I don’t read biographies all that often, but this one caught my eye, and I’m so glad that I read it. Once a Girl, Always a Boy follows Jeremy Ivester, a trans man who was born as Emily. We follow his journey as he struggles with his identity, knowing all along that something is not quite right with the way he perceives himself.
What’s compelling about this book, however, is that it’s written by his mother, and the author represents the entire family via multiple points of view. In this way, it’s not just Jeremy’s journey we’re reading about but that of his entire family. There is such a strong sense of love and family throughout the book which rendered it all the more endearing.
The story is told in short, vignettes of Jeremy’s life presented chronologically by him and his loving family. We follow along with Jeremey at each stage of his journey, and I loved being privy to his thoughts, feelings, and questions as he struggled to discover his identity and deal with the enormous repercussions of all of his decisions.
Additionally, the everyday gender issues that Jeremy had to deal with were quite eye-opening, things such as sleepovers with his friends, shopping for clothes, getting hair cuts, standing up at weddings, puberty, presenting your ID when asked, prescriptions, passports, which bathroom to use, discrimination and prejudice by others, getting a job, and hateful legislation aimed at trans people. My heart went out to Jeremy as he tried to figure out how he fits into his world, and I applaud his bravery and tenacity as he made many tough decisions, remaining true to his heart in the process.
As a reader, I loved that Jeremy and his mom shared his entire story with us, beginning from around the age of six or so through his adulthood in his 20s. I loved hearing his voice and being privy to his thoughts, feelings, fears, hopes, and dreams every step along the way. What was also interesting was his family’s own journey, as they tried to understand and support him and work through their confusion about what their son was going through.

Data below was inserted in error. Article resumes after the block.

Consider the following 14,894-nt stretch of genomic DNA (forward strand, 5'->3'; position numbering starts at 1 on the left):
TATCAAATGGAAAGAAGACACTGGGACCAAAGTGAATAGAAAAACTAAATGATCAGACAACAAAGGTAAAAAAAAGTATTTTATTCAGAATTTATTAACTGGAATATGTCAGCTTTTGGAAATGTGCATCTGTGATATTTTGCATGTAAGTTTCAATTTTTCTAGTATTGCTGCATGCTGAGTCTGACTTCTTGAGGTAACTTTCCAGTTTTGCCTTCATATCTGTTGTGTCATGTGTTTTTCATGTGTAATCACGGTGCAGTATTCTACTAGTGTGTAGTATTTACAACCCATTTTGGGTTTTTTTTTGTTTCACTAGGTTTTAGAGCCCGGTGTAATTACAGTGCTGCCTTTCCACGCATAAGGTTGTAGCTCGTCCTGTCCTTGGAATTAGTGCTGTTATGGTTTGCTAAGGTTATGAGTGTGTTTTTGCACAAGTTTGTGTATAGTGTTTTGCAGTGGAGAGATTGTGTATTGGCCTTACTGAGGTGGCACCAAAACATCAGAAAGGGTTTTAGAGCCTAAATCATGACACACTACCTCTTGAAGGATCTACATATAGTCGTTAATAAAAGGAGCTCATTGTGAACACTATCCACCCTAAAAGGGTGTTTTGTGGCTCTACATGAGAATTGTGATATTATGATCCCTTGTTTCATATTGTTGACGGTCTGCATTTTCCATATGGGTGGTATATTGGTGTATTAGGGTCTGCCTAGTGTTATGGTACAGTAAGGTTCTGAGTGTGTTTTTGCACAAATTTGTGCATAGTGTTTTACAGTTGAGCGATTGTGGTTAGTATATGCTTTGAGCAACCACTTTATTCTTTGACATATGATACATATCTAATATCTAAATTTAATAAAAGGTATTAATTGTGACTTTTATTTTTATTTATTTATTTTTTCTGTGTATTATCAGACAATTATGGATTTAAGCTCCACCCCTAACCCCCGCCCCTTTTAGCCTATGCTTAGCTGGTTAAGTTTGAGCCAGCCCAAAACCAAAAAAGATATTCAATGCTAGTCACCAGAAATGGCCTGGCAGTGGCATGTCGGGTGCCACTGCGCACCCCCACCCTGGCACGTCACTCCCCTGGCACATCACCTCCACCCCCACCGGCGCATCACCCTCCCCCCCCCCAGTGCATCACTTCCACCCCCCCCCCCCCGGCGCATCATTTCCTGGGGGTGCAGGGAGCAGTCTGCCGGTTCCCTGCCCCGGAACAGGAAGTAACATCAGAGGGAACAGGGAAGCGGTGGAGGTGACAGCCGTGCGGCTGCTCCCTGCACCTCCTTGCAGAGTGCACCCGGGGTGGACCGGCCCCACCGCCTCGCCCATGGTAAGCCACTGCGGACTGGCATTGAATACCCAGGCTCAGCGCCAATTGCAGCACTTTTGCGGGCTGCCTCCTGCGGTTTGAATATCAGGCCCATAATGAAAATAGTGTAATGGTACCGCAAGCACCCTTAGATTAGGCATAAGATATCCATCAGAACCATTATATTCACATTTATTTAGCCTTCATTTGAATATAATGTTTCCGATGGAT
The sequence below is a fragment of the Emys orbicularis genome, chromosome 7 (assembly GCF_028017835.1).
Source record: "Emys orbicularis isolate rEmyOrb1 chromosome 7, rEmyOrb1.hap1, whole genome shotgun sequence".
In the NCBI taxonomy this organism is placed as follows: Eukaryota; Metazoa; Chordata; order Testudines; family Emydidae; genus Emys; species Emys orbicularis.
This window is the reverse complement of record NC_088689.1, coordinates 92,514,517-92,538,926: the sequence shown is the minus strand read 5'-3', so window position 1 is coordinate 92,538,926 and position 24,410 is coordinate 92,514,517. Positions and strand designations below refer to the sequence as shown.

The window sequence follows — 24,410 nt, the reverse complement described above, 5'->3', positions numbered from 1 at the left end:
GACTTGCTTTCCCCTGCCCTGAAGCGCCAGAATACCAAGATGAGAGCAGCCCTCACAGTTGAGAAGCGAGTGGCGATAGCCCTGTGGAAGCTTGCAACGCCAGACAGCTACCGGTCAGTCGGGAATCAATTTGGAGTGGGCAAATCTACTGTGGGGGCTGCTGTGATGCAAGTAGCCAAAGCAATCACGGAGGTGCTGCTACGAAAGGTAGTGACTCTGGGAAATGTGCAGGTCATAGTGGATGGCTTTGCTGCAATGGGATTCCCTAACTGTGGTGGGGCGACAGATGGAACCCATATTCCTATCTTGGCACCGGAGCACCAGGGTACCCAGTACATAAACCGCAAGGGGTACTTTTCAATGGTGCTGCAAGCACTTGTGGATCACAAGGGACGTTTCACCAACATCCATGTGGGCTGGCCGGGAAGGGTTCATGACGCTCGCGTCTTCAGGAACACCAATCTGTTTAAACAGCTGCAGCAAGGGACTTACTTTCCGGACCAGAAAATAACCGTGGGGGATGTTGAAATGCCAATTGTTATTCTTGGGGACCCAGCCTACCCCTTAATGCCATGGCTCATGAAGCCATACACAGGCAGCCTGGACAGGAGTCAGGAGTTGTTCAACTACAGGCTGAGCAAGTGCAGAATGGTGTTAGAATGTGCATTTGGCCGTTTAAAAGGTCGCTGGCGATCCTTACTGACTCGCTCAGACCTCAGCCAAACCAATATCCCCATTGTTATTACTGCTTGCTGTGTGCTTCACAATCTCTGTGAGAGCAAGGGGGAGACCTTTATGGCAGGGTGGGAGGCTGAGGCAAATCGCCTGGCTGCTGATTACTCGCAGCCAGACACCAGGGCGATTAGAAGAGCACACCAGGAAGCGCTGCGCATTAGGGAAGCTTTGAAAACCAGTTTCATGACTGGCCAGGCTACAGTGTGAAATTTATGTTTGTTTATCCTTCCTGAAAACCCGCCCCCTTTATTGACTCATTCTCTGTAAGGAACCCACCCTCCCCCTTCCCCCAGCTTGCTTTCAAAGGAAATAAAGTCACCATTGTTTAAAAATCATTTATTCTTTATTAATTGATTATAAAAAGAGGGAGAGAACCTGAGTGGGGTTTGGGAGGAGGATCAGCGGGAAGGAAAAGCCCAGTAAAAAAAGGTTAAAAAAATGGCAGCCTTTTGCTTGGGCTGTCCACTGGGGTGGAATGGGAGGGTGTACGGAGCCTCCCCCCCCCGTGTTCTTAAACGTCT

This book is ultimately about the power of saying – and living – your truth, without fear. It’s not just a story about being trans, but it’s also about discovering one’s true self in the face of the expectations of society and family.
It’s a powerful and compelling story that needed to be told and needs to be read and talked about. This was a surprising read that took me places I very much didn’t expect. It’s the kind of book that makes us think about who we are and how we want to live our lives, and I don’t think I’ve ever read such an intimate and moving portrayal of gender issues like this before. It actually moved me to tears in several places.
Once a Girl, Always a Boy succeeds in doing what you hope every book will do – it pulls you in from the first page, holds you captive in the middle, then leave you satisfied and thoughtful — and perhaps a bit wiser — at the end.
What I especially found riveting about Jeremy’s story is how he was able to discover his true self and move to his place in his life where he was happy, all with his family’s love and support. It was evident how having a loving and supportive family like Jeremy’s made all the difference in his life, and it hurts my heart to realize that not all trans people are so fortunate.
Ultimately, I feel that Jeremy’s story should be a welcome addition to everyone’s bookshelves, regardless of whether you fall somewhere on the LGBTQIA+ Spectrum or not. This is a lovely story about a family accepting their son’s transition and illustrates perfectly how we should all be supporting our children and loved ones. At the end of the day, it’s a story of being human. It’s about unconditionally loving our kids, regardless of how challenging and painful that move toward acceptance can be.
I always find it difficult to rate biographies because, after all, what we have is a true story/snippet of someone’s life. But I don’t hesitate in the least to rate this one five solid stars out of five.
A huge thank you to Netgalley and Jo Ivester for providing me with a review copy of this book. This title will be released on April 21, 2020 but you can preorder it from The Book Depository or from Amazon.